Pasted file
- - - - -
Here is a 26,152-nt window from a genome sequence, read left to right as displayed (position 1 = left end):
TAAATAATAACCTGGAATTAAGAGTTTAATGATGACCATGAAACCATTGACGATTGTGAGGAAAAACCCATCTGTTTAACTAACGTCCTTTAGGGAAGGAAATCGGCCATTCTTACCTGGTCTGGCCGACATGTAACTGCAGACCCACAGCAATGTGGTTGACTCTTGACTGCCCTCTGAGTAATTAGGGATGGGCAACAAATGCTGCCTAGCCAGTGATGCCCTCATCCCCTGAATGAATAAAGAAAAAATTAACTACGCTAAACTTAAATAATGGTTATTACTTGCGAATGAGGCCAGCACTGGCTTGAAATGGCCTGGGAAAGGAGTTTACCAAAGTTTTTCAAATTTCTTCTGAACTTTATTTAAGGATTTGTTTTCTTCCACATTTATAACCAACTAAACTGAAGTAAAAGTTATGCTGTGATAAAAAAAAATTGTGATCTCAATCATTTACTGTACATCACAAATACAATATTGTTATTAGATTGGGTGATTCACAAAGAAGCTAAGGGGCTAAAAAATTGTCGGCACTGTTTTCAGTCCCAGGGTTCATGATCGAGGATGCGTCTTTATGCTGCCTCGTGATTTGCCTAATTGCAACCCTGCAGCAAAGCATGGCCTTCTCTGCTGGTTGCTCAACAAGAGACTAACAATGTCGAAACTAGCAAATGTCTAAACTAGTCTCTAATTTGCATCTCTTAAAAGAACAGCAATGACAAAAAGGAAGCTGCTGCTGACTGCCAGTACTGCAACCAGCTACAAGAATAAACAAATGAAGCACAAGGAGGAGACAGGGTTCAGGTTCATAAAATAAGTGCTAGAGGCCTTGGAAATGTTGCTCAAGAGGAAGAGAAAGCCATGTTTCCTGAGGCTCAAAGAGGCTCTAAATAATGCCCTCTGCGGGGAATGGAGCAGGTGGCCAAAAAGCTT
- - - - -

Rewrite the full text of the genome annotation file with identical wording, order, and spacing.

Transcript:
Here is a 26,152-nt window from a genome sequence, read left to right as displayed (position 1 = left end):
TAAATAATAACCTGGAATTAAGAGTTTAATGATGACCATGAAACCATTGACGATTGTGAGGAAAAACCCATCTGTTTAACTAACGTCCTTTAGGGAAGGAAATCGGCCATTCTTACCTGGTCTGGCCGACATGTAACTGCAGACCCACAGCAATGTGGTTGACTCTTGACTGCCCTCTGAGTAATTAGGGATGGGCAACAAATGCTGCCTAGCCAGTGATGCCCTCATCCCCTGAATGAATAAAGAAAAAATTAACTACGCTAAACTTAAATAATGGTTATTACTTGCGAATGAGGCCAGCACTGGCTTGAAATGGCCTGGGAAAGGAGTTTACCAAAGTTTTTCAAATTTCTTCTGAACTTTATTTAAGGATTTGTTTTCTTCCACATTTATAACCAACTAAACTGAAGTAAAAGTTATGCTGTGATAAAAAAAAATTGTGATCTCAATCATTTACTGTACATCACAAATACAATATTGTTATTAGATTGGGTGATTCACAAAGAAGCTAAGGGGCTAAAAAATTGTCGGCACTGTTTTCAGTCCCAGGGTTCATGATCGAGGATGCGTCTTTATGCTGCCTCGTGATTTGCCTAATTGCAACCCTGCAGCAAAGCATGGCCTTCTCTGCTGGTTGCTCAACAAGAGACTAACAATGTCGAAACTAGCAAATGTCTAAACTAGTCTCTAATTTGCATCTCTTAAAAGAACAGCAATGACAAAAAGGAAGCTGCTGCTGACTGCCAGTACTGCAACCAGCTACAAGAATAAACAAATGAAGCACAAGGAGGAGACAGGGTTCAGGTTCATAAAATAAGTGCTAGAGGCCTTGGAAATGTTGCTCAAGAGGAAGAGAAAGCCATGTTTCCTGAGGCTCAAAGAGGCTCTAAATAATGCCCTCTGCGGGGAATGGAGCAGGTGGCCAAAAAGCTT